Darby had his students practicing ball security, running them through two of their fellow campers who attempted to strip the ball, as instructed by Jackson. Piscitelli and Hamilton hammered home the basics of a proper backpedal. The linebacker duo of Black and Hayward worked on blitzing schemes and techniques with its group. And Adams, Campbell, Peterson and Denman manned the speed and footwork drills.

"We're coming out here this morning and working with these kids, trying to teach them a little bit, football-wise, and just give them a taste of what we go through on a daily basis," Adams said.

"It feels good to come out here and just being able to share with the kids what you do for a living. I know they look up to all us out here, and they appreciate us being out here."

After the morning session, the children and their "coaches" took some time together for lunch before attending a nutrition and hydration seminar in the team meeting room. Then it was back to the practice fields for some friendly competition.

That competition started with a bang when the team coached by Black and Hayward suddenly exploded through the back doors of One Buc Place and onto the practice field, chanting in rhythm, "We're ready! We're ready!"

"It's fun stuff whenever you can get a chance to get out here and try to teach them the game of football," Black said. "We've been doing this a long time, and this gives them the opportunity to have the foundation we had."

The scrimmages themselves were hard-fought ones, with Black and Hayward's squad battling the team coached by Piscitelli and Hamilton. On the neighboring field, Darby and Jackson's team took on the team coached by Adams, Peterson, Denman and Campbell.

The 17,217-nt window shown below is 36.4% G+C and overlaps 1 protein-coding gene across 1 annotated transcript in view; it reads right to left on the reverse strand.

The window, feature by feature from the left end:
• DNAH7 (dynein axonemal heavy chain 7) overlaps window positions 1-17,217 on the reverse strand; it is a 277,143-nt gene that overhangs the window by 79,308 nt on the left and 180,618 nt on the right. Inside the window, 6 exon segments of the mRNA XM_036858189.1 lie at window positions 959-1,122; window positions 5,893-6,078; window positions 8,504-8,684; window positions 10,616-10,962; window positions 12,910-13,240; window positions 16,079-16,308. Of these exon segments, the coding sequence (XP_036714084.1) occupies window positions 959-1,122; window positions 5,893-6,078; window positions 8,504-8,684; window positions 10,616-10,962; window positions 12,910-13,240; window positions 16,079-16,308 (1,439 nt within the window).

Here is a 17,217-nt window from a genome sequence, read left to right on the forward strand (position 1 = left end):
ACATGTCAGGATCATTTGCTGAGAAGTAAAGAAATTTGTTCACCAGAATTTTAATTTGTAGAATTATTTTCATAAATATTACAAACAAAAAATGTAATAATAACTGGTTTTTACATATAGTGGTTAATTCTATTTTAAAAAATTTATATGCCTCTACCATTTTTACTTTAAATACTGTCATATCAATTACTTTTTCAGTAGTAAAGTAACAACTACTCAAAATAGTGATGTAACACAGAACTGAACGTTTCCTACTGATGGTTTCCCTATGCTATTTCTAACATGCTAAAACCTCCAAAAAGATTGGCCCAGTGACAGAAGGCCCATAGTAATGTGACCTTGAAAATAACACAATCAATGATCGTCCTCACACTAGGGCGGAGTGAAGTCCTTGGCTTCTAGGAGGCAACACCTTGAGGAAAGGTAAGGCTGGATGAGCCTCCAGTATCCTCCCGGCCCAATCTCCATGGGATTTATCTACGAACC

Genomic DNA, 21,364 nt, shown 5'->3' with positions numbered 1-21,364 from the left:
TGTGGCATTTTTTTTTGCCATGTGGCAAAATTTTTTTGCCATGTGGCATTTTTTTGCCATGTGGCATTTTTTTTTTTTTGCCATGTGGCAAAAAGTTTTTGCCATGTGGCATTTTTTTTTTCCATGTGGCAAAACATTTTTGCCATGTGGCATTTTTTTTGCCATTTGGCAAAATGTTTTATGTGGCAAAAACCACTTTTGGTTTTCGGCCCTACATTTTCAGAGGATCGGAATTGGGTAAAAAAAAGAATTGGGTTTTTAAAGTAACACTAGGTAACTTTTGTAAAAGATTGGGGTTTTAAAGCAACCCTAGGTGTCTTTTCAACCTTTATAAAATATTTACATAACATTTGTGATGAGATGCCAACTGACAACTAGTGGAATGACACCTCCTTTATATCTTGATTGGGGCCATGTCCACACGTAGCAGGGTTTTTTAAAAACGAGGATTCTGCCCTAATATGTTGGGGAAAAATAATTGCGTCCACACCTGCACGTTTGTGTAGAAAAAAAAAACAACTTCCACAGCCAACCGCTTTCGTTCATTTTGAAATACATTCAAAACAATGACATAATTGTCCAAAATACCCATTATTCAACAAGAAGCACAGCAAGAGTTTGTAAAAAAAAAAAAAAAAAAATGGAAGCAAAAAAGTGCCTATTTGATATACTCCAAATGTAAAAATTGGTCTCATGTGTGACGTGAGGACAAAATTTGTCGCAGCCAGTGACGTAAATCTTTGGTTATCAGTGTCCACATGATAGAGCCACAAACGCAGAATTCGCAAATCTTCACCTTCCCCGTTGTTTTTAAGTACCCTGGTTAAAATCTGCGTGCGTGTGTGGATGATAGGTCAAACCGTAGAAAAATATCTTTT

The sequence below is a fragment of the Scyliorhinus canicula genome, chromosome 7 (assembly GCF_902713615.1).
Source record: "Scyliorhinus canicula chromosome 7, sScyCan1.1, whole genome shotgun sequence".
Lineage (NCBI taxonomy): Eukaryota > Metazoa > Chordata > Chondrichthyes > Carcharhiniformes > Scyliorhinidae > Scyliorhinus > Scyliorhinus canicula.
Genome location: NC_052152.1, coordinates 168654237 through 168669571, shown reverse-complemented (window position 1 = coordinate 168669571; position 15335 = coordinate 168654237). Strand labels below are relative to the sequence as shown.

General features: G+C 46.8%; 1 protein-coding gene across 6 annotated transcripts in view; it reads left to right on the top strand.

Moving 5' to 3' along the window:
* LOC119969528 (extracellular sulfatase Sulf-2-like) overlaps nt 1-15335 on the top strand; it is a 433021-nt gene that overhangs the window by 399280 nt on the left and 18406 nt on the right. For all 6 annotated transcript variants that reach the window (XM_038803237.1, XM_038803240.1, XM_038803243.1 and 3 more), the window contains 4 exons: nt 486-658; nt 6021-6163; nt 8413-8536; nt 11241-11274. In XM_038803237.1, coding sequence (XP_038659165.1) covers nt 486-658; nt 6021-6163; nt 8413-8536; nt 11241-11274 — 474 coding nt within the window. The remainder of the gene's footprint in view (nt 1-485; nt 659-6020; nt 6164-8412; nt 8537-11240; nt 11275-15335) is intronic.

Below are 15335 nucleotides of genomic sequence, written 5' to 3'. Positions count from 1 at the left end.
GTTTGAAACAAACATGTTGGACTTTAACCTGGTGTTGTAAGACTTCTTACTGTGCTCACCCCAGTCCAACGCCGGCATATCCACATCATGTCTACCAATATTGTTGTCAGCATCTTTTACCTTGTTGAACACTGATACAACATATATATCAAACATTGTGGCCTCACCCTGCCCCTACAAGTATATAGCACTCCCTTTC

Complete with their share of long bombs, batted passes, interceptions returned for touchdowns and dump-offs to running backs who went the distance, the scrimmages had a little of everything – even some cameos from a few Bucs players whose competitive natures got the best of them.

After Piscitelli inadvertedly screened a player from Black and Hayward's team while coaching a play, the linebackers decided to fight back, sneaking into a later play and utilizing a little razzle dazzle on a trick play in which the two hooked up for a touchdown to the cheers of their young teammates. Not one to roll over, Piscitelli got into the action for his team, catching a perfectly thrown slant from his young quarterback for a touchdown.

The final scores remained uncertain, but the end result of each scrimmage was an incredibly memorable day for a group of children who not only got coached by Bucs players but also, in some cases, played side-by-side with them.

"I think it's good to work with the kids," said Piscitelli. "I think it means a lot to them just to be out here at the facility. Even when I walked in this facility I was in awe, so I can't imagine what these kids are feeling, and I'm just happy to be a part of it."

Carlos Duclos, 12, who attended the camp as a member of the Boys & Girls Club, summed up his experience with words repeatedly heard from his fellow campers.

"It was a good day; it was a great day."